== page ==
We are learning about being a remote team managers; we’ve got new academic insights and at last some concrete ideas about how management is different when we have geographically dispersed team members.
The differences may be quite small, but they are very significant. If you are managing any number of remote team members then there’s stuff you really do need to know.
Like the impact that remote working can have on the inherent trust levels of the team members. Reduce the physical interaction and communication levels and immediately you start to reduce trust. Add in the unknown ‘what’s Bob doing today’ type of thing, and again the trust levels begin to suffer.
Isolate people and reduce the perception of support, and many will start to feel more vulnerable and at risk in all sorts of ways. Out of sight, out of mind concerns will start to flourish and then people will begin noticing ‘it’s those in the office that get all the promotion opportunities, not us field workers’.
All of this contributes to the very real possibility that trust will decay in any team that has to work in a dispersed way. Countering this becomes a very real requirement of the remote team manager.
Understanding the ingredients of trust and working to ensure they are all propagated is a new role on top of everything else the manager may be doing.
Reducing all kinds of risk
There are a number of things that help this. One of the big ones has to do with reducing the level of risk that the team members feel.
Risk is very linked with trust. If you think about it, you don’t really have to trust someone until something is a risk. I could give a complete stranger an empty wallet, I don’t really have to trust them much. Stuff that wallet with money and cards and now I have something at stake, it would become an act of trust to hand it over.
Risk can have a number of forms for the remote worker. There is the obvious potential increase in wellbeing risk, dealing with the lone worker issue.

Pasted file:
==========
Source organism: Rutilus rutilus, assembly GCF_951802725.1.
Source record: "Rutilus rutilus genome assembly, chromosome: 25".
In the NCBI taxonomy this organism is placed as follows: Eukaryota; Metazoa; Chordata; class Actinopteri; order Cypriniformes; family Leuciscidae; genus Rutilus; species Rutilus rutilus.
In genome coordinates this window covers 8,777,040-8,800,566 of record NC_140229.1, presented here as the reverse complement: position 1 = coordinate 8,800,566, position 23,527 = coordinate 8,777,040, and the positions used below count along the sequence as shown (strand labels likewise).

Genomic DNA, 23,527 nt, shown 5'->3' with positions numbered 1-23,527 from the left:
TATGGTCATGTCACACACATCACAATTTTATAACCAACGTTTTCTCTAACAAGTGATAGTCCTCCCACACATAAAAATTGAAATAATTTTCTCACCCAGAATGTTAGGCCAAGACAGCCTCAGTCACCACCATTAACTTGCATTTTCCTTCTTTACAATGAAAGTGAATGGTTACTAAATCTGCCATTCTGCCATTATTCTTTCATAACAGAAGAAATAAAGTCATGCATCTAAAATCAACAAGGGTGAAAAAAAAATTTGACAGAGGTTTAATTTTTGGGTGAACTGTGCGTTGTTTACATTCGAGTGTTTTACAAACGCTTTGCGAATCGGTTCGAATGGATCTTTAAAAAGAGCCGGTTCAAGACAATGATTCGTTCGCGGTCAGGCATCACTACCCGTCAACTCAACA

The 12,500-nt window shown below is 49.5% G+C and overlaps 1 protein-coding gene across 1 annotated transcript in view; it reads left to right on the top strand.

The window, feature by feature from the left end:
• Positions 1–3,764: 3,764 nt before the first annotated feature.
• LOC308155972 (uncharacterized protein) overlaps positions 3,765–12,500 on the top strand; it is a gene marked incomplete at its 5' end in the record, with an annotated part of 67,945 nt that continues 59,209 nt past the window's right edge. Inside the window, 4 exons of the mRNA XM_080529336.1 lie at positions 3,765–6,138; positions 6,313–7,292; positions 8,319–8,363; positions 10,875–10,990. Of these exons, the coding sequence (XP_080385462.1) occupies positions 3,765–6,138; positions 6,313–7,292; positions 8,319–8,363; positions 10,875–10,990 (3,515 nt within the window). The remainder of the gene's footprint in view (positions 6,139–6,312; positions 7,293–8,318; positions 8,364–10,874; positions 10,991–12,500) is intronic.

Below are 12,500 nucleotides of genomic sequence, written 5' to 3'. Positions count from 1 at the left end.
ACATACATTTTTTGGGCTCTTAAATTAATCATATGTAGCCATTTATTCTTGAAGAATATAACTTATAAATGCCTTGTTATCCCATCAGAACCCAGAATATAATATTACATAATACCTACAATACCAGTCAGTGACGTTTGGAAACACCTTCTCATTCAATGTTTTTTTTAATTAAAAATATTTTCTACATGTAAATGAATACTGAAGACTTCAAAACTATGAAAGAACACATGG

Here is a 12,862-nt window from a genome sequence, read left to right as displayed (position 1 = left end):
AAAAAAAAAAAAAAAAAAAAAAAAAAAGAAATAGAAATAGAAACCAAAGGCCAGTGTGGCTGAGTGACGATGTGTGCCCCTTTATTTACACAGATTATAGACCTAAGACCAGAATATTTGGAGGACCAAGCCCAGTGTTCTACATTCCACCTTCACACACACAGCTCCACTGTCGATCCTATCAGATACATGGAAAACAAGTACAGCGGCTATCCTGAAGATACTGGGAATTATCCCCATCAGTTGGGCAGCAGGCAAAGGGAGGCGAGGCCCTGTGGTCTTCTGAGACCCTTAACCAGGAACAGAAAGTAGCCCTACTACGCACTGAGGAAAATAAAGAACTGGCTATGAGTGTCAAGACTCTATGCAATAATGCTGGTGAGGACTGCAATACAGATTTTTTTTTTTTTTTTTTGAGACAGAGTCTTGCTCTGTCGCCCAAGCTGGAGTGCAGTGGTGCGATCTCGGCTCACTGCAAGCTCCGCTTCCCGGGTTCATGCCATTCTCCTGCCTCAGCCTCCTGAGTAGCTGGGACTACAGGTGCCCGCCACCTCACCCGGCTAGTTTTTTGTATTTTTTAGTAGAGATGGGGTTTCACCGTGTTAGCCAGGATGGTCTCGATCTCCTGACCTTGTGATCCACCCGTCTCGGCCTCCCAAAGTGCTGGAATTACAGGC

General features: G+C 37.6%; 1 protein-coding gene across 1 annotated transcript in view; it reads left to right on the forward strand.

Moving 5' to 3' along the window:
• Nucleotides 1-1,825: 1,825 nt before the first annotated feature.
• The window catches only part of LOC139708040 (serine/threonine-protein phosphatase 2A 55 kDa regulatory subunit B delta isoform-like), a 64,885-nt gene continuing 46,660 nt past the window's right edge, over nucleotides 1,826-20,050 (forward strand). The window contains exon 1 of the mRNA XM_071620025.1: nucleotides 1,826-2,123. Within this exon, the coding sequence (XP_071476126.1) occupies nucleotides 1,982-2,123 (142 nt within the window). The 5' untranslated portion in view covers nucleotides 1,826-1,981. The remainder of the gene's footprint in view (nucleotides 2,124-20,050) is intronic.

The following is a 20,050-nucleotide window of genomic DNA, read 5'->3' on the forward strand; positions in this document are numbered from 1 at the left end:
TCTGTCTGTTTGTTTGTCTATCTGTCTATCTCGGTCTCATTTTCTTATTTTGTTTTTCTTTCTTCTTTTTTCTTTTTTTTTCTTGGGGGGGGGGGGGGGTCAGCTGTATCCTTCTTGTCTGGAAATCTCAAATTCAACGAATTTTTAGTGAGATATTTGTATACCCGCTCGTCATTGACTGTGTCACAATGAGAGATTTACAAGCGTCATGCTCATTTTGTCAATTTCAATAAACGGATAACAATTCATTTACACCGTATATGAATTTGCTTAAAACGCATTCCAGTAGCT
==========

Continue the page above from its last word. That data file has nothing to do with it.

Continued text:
Then there’s the risk of maverick decision making and action taking. Left alone, the individual is likely to have to make more assumptions, choosing to act on occasions without checking or seeking approval for those actions. This idea can also contribute to the increase in organisational reputation risk.
Risk mitigation on all these levels must become a priority activity for the remote team manager. We need to create strong circles of safety where risk is shared but also limited as much as possible. That way trust is not threatened.
If I allow increasing risk to develop for the team members then I start to challenge peoples willingness to trust. Couple that with less interaction with each other and you have a recipe for trust breakdown.
A practical solution for managers
One very practical solution is to create a weekly vehicle for remote team workers to share two pieces of important information as needed. These are:
- Issues for discussion
- Risks for escalation.
Every week, ask your team members to email or post any arising issues for joint discussion and resolution, plus any risks that have emerged for escalation.
Encouraging the team members to surface these two things as they arise creates an environment that feels supportive and safe. It also gives you the heads up on what’s going on, enabling you to step in and intervene where needed.
Mitigating risk has a new more important order in day to day management of remote teams, so work out how to surface potential issues early and help to create a trusting safe environment for all your remote team members.
Latest posts by Bob Bannister (see all)
- Leading remote workers in the digital era - July 9, 2019
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